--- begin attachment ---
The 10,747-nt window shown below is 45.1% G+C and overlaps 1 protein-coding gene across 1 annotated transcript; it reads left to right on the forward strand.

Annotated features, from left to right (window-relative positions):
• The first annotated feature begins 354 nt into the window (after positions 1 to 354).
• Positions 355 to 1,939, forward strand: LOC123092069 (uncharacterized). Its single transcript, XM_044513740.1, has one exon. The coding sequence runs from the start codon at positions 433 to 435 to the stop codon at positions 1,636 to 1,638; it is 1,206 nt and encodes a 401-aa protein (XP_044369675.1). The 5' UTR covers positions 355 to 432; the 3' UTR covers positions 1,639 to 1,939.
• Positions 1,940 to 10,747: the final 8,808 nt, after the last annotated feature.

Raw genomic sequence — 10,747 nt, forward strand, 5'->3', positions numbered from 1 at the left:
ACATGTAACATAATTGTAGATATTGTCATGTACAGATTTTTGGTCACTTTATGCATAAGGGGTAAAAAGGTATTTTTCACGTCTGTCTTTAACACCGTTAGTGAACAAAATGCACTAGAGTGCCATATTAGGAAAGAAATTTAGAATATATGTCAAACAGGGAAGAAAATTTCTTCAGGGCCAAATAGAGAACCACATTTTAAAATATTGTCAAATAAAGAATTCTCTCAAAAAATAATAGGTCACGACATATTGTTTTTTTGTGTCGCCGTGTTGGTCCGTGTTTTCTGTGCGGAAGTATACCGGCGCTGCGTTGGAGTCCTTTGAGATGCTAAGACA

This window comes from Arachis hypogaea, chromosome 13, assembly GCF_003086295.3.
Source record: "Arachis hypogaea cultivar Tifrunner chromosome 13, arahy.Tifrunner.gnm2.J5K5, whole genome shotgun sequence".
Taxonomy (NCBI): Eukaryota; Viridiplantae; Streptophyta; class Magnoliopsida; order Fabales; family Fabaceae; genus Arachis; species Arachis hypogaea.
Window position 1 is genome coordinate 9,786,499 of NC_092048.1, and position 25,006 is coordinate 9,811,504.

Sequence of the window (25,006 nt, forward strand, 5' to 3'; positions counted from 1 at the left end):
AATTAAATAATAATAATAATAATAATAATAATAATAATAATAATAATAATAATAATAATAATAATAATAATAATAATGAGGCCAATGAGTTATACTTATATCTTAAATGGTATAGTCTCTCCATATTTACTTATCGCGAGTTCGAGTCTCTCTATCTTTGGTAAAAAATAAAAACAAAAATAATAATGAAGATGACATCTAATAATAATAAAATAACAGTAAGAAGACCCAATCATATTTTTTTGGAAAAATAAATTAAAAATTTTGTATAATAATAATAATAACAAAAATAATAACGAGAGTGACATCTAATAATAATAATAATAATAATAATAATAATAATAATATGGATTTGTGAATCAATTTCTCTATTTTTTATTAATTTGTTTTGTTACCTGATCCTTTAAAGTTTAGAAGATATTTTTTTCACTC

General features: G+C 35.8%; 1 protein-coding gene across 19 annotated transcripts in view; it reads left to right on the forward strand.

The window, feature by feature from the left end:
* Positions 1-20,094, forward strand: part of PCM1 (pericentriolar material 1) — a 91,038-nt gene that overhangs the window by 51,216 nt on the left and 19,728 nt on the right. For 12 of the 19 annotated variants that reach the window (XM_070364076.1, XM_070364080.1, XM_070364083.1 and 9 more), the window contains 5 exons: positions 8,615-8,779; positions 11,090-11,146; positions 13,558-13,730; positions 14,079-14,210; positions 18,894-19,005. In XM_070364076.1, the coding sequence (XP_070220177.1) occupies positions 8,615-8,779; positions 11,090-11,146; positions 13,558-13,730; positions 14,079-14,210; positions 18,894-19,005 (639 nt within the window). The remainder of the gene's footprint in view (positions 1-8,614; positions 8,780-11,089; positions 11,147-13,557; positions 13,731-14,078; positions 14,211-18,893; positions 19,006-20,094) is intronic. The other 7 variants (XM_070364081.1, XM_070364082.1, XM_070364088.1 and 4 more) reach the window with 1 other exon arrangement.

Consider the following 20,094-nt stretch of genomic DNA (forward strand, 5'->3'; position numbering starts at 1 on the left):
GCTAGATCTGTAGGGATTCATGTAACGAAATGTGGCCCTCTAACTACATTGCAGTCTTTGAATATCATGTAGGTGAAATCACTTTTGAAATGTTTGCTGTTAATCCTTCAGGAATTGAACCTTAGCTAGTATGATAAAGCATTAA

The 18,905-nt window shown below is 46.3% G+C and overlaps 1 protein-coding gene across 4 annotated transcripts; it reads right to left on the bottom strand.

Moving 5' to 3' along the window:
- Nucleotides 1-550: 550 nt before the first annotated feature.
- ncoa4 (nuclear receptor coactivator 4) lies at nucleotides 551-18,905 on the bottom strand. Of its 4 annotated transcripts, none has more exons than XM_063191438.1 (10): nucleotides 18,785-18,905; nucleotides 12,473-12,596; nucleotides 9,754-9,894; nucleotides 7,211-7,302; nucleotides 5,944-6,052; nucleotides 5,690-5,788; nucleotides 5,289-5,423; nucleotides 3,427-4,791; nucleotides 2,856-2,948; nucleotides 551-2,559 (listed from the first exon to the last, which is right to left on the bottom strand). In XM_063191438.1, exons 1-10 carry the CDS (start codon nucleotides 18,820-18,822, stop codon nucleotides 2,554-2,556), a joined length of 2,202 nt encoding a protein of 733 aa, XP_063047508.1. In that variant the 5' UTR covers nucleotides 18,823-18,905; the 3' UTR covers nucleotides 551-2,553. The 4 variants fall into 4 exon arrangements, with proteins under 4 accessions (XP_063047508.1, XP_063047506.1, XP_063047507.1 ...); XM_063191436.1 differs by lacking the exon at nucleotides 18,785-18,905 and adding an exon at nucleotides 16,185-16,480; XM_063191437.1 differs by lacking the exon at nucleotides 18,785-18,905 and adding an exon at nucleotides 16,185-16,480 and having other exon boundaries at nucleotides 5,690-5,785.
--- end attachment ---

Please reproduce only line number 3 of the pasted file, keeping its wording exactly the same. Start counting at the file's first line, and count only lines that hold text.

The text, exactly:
• The first annotated feature begins 354 nt into the window (after positions 1 to 354).